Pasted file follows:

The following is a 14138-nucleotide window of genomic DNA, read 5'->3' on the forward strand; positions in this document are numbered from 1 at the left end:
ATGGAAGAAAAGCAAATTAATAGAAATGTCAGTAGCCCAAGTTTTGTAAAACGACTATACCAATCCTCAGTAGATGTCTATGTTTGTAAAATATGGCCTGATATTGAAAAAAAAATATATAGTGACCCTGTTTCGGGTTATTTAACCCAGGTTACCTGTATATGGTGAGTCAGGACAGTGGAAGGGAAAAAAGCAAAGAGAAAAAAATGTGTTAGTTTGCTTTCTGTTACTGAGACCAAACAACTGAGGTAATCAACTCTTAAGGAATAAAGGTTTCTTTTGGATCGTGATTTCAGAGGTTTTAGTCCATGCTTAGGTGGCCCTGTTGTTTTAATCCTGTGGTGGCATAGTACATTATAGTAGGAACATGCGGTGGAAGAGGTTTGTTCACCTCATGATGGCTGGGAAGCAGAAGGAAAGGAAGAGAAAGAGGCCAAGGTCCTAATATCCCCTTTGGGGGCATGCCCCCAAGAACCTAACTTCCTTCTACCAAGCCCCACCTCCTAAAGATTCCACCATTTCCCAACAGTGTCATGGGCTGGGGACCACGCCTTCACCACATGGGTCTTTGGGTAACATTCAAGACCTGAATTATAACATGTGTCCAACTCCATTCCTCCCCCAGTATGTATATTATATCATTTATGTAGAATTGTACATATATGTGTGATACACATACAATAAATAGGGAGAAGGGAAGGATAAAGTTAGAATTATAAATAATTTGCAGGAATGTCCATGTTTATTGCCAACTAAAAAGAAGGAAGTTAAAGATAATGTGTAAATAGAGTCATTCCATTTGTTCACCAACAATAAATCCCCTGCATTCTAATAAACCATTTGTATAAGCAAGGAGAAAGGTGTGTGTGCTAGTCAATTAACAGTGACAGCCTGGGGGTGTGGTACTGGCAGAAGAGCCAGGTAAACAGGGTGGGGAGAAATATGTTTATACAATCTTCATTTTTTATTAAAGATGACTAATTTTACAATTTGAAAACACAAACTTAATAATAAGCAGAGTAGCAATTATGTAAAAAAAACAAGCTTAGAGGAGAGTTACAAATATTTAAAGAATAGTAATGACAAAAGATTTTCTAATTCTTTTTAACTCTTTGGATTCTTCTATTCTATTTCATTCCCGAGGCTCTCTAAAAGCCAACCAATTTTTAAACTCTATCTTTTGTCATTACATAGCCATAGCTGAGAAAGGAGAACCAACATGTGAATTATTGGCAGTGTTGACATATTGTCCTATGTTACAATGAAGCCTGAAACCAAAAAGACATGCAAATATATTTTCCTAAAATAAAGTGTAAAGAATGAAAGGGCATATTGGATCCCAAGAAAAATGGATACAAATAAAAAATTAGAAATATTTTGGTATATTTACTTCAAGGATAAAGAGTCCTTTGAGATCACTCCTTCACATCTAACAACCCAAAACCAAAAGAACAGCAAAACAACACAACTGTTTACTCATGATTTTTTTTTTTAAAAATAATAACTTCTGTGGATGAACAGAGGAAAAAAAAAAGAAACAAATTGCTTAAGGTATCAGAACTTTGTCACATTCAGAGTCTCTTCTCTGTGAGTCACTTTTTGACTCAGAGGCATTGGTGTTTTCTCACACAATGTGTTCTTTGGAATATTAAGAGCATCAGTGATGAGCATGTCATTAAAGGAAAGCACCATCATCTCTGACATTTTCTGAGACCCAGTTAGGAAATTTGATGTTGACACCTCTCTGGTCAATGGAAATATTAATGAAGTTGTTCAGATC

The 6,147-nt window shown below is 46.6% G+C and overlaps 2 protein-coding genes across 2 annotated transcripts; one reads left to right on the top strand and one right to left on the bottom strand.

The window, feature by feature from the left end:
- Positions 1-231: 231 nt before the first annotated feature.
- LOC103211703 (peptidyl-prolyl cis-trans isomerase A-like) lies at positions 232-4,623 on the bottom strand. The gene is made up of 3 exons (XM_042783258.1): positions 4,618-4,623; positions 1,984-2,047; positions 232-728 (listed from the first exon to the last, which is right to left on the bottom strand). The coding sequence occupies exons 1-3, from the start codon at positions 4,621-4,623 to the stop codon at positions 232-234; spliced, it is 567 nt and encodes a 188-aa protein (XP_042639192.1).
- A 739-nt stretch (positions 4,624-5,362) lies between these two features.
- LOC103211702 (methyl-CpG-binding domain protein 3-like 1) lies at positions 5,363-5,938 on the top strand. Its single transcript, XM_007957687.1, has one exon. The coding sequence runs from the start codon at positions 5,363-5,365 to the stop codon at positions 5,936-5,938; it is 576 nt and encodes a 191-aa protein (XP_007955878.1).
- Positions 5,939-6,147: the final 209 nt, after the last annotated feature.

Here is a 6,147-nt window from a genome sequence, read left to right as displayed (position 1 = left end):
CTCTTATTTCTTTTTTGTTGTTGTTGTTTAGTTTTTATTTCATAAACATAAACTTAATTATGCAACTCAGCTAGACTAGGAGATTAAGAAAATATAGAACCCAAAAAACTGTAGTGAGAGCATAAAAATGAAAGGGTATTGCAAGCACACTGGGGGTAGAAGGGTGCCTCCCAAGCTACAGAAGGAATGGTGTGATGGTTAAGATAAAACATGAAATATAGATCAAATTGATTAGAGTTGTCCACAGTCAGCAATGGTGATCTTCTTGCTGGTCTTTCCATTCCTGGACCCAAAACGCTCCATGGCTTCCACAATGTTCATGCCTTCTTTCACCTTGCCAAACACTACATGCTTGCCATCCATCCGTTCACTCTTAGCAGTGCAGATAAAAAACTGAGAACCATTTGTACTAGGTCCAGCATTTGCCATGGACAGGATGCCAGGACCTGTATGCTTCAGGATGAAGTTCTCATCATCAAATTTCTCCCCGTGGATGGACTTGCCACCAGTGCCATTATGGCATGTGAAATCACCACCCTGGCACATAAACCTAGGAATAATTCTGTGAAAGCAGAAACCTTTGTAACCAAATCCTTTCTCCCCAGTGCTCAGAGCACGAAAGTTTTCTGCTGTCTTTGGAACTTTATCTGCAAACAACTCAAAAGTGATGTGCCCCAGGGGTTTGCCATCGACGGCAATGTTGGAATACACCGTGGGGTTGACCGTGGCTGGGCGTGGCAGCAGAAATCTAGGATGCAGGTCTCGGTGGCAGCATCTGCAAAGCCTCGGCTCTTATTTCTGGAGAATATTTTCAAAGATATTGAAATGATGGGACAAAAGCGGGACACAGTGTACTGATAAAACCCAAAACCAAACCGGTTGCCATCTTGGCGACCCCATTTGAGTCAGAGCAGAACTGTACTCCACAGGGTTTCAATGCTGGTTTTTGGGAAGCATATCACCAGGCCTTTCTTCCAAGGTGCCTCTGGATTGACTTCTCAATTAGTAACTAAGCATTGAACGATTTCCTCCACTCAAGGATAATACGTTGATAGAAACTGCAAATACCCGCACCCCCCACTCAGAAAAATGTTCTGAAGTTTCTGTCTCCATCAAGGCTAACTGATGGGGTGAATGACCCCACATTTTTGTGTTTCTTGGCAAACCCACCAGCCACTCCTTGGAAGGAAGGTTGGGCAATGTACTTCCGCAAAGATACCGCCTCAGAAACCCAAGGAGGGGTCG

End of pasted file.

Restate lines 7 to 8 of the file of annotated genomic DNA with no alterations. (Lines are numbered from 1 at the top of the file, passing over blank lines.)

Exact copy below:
- A 739-nt stretch (positions 4,624-5,362) lies between these two features.
- LOC103211702 (methyl-CpG-binding domain protein 3-like 1) lies at positions 5,363-5,938 on the top strand. Its single transcript, XM_007957687.1, has one exon. The coding sequence runs from the start codon at positions 5,363-5,365 to the stop codon at positions 5,936-5,938; it is 576 nt and encodes a 191-aa protein (XP_007955878.1).